We have all been eating more meals at home since our daily routines were interrupted by pandemic safety protocols. In many households, budgets are tight, and parents now have additional responsibilities to support student learning at home. This may not sound like a good time to suggest that you put more on your plate, but cooking, tasting, and reading about food can be simple, affordable, educational, and fun!
NH Harvest of the Month offers some suggestions for classroom learning that are easily transferable to learning at home. While these tips were created for learning about fruits and vegetables, they are adaptable to other types of food as well.
- Read with your family! There are books for all age levels about healthy eating, trying new foods, cultural food traditions, growing food, and much more. If you need some ideas, NH Harvest of the Month’s website has a selected reading list related to fruits and vegetables to get you started.
- Buy a new food to taste at home. This is your chance to buy something out of the ordinary or a more expensive item. Make it a science lesson by making careful observations of appearance, taste, texture, and smell. Make it a math lesson and chart the reactions of different family members.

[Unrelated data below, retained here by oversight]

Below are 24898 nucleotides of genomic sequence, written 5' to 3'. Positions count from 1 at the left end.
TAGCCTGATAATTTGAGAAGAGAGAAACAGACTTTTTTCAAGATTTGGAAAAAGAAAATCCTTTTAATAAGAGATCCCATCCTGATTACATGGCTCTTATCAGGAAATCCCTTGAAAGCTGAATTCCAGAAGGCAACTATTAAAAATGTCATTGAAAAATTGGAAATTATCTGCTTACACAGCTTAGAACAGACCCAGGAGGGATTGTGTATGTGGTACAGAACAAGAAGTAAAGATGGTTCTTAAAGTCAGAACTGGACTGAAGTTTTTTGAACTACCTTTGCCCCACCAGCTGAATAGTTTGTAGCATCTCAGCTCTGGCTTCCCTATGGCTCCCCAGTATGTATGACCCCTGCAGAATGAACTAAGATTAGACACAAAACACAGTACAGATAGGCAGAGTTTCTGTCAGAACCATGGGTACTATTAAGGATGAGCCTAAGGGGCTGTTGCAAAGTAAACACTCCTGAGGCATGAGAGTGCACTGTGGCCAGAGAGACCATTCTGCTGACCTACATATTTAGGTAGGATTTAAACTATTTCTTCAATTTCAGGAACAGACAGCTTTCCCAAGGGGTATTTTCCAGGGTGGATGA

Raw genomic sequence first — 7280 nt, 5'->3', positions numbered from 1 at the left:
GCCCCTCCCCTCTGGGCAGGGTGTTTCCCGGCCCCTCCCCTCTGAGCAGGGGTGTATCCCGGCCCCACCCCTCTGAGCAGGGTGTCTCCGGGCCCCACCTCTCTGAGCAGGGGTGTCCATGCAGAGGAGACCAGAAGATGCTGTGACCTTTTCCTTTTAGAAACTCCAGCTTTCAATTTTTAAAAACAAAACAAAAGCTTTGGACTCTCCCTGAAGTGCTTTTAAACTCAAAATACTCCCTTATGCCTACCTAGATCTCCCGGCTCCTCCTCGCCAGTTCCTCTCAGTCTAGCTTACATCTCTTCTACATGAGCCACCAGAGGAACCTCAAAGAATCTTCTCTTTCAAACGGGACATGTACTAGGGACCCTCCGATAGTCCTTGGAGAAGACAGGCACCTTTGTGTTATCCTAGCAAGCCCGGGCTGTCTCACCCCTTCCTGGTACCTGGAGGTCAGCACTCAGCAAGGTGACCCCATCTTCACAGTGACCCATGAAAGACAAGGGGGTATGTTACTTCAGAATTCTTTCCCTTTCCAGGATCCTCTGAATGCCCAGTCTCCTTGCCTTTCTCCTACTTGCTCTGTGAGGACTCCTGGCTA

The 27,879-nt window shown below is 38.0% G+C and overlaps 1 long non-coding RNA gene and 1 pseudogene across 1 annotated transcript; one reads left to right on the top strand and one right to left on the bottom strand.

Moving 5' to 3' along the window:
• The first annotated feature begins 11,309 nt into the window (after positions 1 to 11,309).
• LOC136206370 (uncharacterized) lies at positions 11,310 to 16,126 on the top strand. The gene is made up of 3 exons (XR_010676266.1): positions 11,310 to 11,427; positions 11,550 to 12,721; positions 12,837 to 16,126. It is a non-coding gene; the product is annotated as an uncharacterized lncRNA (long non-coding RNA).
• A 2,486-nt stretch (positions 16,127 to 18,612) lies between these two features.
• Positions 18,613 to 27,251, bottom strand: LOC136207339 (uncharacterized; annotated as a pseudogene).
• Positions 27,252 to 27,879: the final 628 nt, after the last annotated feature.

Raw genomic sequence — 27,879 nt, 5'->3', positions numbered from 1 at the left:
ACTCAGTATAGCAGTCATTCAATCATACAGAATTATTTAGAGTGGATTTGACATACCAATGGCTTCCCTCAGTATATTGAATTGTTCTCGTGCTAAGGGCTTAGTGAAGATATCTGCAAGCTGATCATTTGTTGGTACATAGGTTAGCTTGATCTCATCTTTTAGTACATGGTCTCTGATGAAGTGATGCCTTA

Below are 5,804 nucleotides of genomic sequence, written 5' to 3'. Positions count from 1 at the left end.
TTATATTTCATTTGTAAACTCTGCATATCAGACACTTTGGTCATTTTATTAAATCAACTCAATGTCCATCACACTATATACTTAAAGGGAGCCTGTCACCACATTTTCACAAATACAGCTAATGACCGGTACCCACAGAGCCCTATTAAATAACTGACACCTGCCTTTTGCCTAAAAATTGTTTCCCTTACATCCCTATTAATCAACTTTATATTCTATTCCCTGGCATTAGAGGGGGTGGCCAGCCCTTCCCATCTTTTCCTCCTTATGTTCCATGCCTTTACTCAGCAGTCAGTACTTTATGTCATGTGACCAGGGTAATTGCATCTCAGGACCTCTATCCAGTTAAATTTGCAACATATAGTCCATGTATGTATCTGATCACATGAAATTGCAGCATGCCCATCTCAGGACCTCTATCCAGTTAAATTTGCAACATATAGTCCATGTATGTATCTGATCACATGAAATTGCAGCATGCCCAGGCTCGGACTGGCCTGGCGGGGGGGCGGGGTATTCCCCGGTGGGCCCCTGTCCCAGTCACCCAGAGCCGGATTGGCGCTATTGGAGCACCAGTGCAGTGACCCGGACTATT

- Locate the origin of your food on a map. You can locate where the product you purchased originated or the historical origins of the food.
- Use your artistic skills to draw or diagram a fruit or vegetable. Paint a still life. Create an advertisement for a favorite food and try to “sell” it to your family and friends.
- Grow something indoors. Growing green beans in a sunny window works well. Try growing an herb like basil. Or try growing vegetables from scraps in your kitchen. Kitchen Scrap Gardening
- Cook together! If mealtime seems stressed and hectic, plan family cooking for a time when you can all be more relaxed and have fun.
Don’t forget to keep it healthy while you are having fun and choose foods from MyPlate!